Based on a questionnaire-assisted survey, this study aims to cast light on the relationship between authoritarianism as an individual disposition, support for democracy, political participation, new political authoritarianism, anomia and group specific misanthropy in Austria, the Czech Republic, Hungary and Poland. Of particular interest is the comparison that is made possible in this way between Austria, with its authoritarian and totalitarian past, and three post-Communist countries.
A key research question concerned the interrelation between memories of historical events (in particular of World War II and the Holocaust) and individual authoritarian disposition. It appears that, despite the different roles played by the societies in the four countries during World War II, there is a trend that is observable in all the countries under investigation: the suppression of collaboration and/or acceptance of war crimes and the Holocaust correlate positively with the rejection of minority rights. In Austria a comparable effect is noticeable with regard to the ban on political action.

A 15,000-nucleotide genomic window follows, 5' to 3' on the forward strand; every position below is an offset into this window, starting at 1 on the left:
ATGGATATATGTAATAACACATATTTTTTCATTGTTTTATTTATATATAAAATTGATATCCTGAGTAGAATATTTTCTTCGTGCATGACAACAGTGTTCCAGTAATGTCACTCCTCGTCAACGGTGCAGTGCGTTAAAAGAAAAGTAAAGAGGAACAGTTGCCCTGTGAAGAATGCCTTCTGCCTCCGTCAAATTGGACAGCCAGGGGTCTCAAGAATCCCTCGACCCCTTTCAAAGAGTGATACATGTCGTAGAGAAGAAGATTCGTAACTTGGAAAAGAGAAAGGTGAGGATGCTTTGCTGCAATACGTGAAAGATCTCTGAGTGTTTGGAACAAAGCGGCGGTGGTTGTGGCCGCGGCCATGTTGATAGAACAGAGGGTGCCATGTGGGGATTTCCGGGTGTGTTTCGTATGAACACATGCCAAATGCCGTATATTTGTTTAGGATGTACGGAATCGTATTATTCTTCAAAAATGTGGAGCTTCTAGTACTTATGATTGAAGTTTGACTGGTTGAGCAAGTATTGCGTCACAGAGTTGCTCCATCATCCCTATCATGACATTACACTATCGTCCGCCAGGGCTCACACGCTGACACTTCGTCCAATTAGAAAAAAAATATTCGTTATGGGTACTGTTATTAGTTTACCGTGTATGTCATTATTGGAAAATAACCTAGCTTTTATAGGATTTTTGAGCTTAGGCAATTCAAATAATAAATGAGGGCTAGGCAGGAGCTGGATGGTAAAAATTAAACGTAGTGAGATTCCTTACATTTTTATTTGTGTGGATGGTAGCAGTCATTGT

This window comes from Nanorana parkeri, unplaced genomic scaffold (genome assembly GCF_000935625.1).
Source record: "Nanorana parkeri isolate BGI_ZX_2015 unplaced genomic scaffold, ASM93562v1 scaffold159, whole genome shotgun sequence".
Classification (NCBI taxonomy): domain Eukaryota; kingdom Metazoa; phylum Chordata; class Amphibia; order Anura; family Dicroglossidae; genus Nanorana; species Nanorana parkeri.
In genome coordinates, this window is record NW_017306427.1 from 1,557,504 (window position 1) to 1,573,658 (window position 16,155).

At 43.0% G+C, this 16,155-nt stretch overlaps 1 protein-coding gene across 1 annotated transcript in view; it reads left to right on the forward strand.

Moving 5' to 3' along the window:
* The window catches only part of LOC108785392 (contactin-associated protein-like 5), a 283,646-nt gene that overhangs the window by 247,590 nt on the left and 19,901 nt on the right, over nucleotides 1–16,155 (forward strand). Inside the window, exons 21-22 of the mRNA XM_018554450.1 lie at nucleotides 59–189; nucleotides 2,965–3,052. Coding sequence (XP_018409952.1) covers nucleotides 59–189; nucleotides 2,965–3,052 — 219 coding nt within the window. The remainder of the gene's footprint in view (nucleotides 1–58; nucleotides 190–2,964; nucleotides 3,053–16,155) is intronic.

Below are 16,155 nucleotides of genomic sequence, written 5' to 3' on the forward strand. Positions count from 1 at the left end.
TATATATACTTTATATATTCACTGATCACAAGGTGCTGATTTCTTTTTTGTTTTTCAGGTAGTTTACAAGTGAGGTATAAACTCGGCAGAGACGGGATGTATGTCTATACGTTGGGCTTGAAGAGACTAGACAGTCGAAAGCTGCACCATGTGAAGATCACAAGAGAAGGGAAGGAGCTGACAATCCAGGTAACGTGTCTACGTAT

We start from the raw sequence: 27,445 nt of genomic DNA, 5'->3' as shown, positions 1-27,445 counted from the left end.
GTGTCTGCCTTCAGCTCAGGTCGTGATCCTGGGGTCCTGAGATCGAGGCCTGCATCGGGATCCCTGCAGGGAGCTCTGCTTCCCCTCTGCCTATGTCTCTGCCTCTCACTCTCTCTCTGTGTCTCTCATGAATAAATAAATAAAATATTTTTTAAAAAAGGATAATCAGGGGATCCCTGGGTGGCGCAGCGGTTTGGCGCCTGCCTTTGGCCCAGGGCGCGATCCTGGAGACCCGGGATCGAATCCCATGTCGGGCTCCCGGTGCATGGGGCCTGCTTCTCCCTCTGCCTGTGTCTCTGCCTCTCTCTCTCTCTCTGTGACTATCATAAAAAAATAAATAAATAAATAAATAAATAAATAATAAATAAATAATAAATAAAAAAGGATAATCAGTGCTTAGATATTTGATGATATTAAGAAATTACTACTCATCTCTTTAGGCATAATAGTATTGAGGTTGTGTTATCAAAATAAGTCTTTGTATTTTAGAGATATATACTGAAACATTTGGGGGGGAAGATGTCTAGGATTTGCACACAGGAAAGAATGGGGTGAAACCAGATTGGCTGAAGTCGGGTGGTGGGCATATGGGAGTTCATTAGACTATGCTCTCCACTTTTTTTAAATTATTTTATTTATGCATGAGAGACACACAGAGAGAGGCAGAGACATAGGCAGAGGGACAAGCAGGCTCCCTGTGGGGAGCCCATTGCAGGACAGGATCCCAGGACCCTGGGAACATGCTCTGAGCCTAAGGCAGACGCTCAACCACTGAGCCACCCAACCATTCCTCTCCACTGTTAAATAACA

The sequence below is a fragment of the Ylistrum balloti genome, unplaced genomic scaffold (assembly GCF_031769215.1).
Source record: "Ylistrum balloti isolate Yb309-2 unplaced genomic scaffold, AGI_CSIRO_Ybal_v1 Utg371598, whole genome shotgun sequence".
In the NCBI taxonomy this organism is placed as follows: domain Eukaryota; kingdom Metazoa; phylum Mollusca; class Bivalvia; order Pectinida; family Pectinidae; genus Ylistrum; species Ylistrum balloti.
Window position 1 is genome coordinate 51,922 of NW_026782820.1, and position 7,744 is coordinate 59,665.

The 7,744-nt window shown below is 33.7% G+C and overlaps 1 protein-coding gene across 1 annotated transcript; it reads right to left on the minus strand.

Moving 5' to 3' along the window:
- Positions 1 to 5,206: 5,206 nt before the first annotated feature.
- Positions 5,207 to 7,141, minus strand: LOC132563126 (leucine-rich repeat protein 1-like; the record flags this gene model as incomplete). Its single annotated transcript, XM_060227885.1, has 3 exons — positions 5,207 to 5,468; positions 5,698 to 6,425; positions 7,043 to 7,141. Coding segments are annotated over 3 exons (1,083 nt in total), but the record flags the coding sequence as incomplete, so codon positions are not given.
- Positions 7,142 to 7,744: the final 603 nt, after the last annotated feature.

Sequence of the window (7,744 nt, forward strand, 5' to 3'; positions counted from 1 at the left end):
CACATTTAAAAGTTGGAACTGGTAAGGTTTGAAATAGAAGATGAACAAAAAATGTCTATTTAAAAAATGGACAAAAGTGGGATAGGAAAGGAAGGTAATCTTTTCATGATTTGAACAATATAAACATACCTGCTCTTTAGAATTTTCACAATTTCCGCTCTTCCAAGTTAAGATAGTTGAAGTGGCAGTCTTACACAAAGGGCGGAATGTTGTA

Oliver Rathkolb, is Professor at the Institute for Contemporary History and Chair of the Department of Contemporary History at the University of Vienna. He is the managing editor of “Zeitgeschichte” (Contemporary History) and member of the advisory board of the House of European History (European Parliament, Brussels).
Günther Ogris, MA., is co-founder, managing partner and scientific director of SORA, one of Austria’s leading political research and consulting firms, as well as Chairman of the advisory board of the Sigmund Freud University.